Wednesday, February 21, 2018


I'm familiar with PCs, so this may not be the same as it is on Macs, for instance, but if you go to a file on a computer and right click and you will be given some options. Among them you might find "Copy", "Delete", and "Rename." I suppose you can figure out what each of those would be good for.

I suspect we're doing some of that with our behaviors these days. Well, to be fair, always have. Humans have always copied others' behavior. You know, "Bad company corrupts good morals." (1 Cor 15:33) Why? Because we tend to act the way that those we spend time with do. That would be "copy" and if we are going to copy someone, it ought not be people of the world (1 John 2:15). But, we know this, don't we? We know that we are supposed to be more like Christ and less like the world. Well, then, good.

So what do we do? We might do the "delete" function and eliminate attitudes and behaviors that we know to be sin. That would be the right thing. Or ... we just might do the "rename" function. Now that seems to work as well because that seems to be "Christian". How? Well, we will take our irritability and self-righteousness and call it "righteous indignation" that we can tote around on our moral high horse. Now that makes it good, right? We will hang on tightly to our disdain for those different than ourselves and call it "Christian discernment", and now we're being "just like Jesus", aren't we? We can take our love of worldly comfort and worldly goods and rename it "stewardship" and we make it sound godly. We can even take a personal "homosexuals are icky" feeling and tuck it into a biblical "homosexual behavior is sin" text and make it sound biblical.

Oh, we're adept at this. That "delete" function isn't as easy as it seems like it would be and certainly not as comfortable as it should be and this whole "rename" function lets us keep our vices and sound "Jesus-like." Except we're not. These things aren't. And we ought to do better. We won't, however, if we keep relabeling sin as godliness. You won't be spending any time becoming more like Christ if you think you already are.

Now, who do you suppose would be at the base of this "relabel sin to look like godliness" thing? Because, you see, even in a computer, "rename" doesn't change the actual content, and it is the actual content that we need to address.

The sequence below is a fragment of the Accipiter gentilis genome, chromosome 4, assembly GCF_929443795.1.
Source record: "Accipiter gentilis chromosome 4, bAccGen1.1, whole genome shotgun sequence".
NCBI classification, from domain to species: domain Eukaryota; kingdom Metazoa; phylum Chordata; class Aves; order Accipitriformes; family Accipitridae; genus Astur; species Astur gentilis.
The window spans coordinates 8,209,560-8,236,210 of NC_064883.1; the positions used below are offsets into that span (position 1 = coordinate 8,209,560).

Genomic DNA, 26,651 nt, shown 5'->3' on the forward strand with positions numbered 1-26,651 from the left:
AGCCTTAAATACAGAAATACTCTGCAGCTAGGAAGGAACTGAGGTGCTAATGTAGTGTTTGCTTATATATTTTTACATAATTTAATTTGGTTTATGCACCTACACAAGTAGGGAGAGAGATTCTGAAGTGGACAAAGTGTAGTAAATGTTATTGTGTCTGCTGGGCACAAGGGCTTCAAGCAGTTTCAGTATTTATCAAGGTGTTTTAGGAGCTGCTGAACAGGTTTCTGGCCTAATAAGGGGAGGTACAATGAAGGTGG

Tuesday, February 20, 2018


Little children, keep yourselves from idols (1 John 5:21).
A "word of the day" entry: "anthropocentric". We can find a dictionary definition, but let's see if we can figure it out from its roots. "Anthropos" is the Greek word for "man" -- primarily "man" as a group, not a gender. You know ... humans. Then there is the "centric" part. I think most of us can figure that out. So, simply put, "anthropocentric" means "centered on humans".

On one hand, it is fundamental to humans to be anthropocentric. After all, everything we know, everything we experience, is human-centered because we're humans. Fine. No problem. The problem occurs when thinking humans cast that experiential knowledge further and decide that "human-centered" is all there is. This second aspect is the natural result -- in fact, the fundamental position -- of fallen human nature. "I will be like the Most High." It seems generally to be the default position for humans. "The universe revolves around me."

Anthropocentrism has its fingers everywhere. Our culture, for instance, determines today what is "good" and "bad" based on whether or not it "benefits humans". Television entertains us, so it's good. We like whatever the popular music is today, so it's good. Killing large numbers of Americans (terrorism) is not pleasant, so it's bad. Preaching the Gospel to people who don't want to hear it or have a different perspective interferes with their personal freedom, so it's bad. The ultimate "bad"? God. You see, God does things that are definitely unpleasant to humans (like allowing babies to die or allowing tragedies to occur everywhere), so He is definitely bad.

It's not just secular culture that embraces anthropocentrism, though. Check out your local church. Most churches have decided to shift to an anthropocentric perspective. The position is not "You shall know the truth and the truth shall set you free." The position is, "We need to make the truth 'relevant'. We need to make it marketable. We need to conform our message to a culture that opposes it so they can hear it better." So we find "seeker-sensitive" approaches and marketing approaches to church. We even find -- as stunning as this is -- anthropocentric worship. Think about this. On what basis do most churches determine the sound and style of their worship service? Is it designed to do what pleases God, or is it designed to cater to what people want to hear? Is the primary concern "What would Jesus like?" or is it "What would best stir the emotions of the congregation?"

As it turns out, anthropocentrism is the fundamental problem. Human beings, Christian and non-Christian alike, tend to derive their worldview, their opinions, their evaluations from a human perspective. That is, meaning and value is determined primarily by how it affects humans. The counter-approach is theocentrism. In a theocentric perspective, all meaning and value is determined by God's view. All good and bad is determined by God. Theocentrism starts with God and works its way down to humans.